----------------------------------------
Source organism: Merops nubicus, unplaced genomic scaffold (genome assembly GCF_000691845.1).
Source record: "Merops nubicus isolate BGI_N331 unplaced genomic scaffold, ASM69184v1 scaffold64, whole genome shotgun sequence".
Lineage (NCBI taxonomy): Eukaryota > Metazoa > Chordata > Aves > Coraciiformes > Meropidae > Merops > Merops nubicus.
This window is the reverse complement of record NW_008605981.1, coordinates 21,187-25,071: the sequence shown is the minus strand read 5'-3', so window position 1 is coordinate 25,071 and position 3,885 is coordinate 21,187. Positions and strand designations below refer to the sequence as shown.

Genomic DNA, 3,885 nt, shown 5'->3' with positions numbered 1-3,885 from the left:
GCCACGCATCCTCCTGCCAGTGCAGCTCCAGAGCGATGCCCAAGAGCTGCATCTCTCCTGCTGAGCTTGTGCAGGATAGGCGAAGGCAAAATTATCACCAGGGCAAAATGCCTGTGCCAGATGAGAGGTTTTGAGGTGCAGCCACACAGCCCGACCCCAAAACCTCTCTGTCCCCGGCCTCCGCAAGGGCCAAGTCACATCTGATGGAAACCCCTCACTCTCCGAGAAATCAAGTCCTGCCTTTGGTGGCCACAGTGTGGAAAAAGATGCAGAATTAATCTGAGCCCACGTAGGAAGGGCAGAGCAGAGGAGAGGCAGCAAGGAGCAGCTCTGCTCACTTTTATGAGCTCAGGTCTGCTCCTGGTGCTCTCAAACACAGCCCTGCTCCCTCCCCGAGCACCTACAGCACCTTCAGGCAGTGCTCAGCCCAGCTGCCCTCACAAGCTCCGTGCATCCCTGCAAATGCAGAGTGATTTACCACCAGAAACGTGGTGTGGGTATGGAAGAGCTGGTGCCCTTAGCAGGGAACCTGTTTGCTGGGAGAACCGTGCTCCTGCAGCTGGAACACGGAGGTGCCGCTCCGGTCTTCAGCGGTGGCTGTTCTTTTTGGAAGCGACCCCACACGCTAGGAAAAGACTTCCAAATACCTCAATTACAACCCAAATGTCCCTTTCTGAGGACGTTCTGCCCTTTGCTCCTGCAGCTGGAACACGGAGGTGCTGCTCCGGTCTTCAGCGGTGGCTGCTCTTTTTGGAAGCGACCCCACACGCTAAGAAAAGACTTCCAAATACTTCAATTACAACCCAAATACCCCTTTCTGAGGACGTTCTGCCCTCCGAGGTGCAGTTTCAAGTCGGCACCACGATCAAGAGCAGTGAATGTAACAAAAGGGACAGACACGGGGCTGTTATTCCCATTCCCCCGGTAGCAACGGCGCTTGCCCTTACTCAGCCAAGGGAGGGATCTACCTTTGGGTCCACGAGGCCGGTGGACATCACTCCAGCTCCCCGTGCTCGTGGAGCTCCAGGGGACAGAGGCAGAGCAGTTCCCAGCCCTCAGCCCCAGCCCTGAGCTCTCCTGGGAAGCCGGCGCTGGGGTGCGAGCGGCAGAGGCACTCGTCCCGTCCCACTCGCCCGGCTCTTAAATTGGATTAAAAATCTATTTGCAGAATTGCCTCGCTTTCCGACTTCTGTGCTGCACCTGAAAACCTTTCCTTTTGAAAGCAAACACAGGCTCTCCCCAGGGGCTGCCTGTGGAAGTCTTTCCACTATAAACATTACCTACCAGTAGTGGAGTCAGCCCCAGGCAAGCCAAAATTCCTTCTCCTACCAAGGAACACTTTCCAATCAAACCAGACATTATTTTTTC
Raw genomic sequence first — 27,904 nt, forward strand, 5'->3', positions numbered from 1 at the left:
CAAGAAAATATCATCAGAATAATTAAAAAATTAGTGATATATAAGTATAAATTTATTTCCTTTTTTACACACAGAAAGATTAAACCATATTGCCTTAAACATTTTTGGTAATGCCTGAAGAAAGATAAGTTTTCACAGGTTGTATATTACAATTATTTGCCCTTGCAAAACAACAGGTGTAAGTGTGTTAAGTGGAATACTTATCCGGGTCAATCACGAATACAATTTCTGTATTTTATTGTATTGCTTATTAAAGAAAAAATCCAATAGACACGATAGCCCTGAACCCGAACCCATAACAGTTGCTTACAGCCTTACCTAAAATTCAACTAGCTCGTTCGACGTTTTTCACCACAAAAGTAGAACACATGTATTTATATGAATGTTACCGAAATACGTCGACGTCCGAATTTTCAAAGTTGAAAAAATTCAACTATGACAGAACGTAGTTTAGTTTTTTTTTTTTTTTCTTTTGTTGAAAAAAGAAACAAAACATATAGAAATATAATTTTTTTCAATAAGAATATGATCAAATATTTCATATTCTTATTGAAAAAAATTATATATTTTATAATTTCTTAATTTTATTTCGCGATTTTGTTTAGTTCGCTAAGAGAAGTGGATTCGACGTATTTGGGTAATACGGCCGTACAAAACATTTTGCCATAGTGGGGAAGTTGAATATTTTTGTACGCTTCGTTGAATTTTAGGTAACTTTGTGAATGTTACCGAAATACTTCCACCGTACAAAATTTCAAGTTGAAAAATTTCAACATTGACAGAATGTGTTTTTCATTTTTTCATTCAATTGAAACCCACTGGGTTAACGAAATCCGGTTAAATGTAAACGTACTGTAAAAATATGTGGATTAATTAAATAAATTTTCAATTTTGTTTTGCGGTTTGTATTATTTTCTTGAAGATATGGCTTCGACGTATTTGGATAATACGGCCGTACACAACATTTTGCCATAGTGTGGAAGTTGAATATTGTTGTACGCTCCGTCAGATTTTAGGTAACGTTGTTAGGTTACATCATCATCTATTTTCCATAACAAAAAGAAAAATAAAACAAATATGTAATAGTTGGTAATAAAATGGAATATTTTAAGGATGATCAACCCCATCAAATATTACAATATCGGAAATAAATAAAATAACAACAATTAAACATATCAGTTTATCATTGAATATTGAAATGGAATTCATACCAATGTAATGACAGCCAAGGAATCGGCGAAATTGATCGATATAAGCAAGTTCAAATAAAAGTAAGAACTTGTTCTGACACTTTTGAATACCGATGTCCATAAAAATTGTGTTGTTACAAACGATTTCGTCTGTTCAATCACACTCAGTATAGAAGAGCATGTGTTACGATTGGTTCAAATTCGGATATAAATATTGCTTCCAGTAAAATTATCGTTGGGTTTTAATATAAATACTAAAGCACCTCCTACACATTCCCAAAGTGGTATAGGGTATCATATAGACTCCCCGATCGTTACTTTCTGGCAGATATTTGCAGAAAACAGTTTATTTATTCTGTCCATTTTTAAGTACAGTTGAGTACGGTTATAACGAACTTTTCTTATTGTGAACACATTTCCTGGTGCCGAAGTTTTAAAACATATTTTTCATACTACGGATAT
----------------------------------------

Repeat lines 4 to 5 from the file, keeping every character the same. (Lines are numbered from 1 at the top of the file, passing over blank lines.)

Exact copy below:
This window is the reverse complement of record NW_008605981.1, coordinates 21,187-25,071: the sequence shown is the minus strand read 5'-3', so window position 1 is coordinate 25,071 and position 3,885 is coordinate 21,187. Positions and strand designations below refer to the sequence as shown.

Genomic DNA, 3,885 nt, shown 5'->3' with positions numbered 1-3,885 from the left: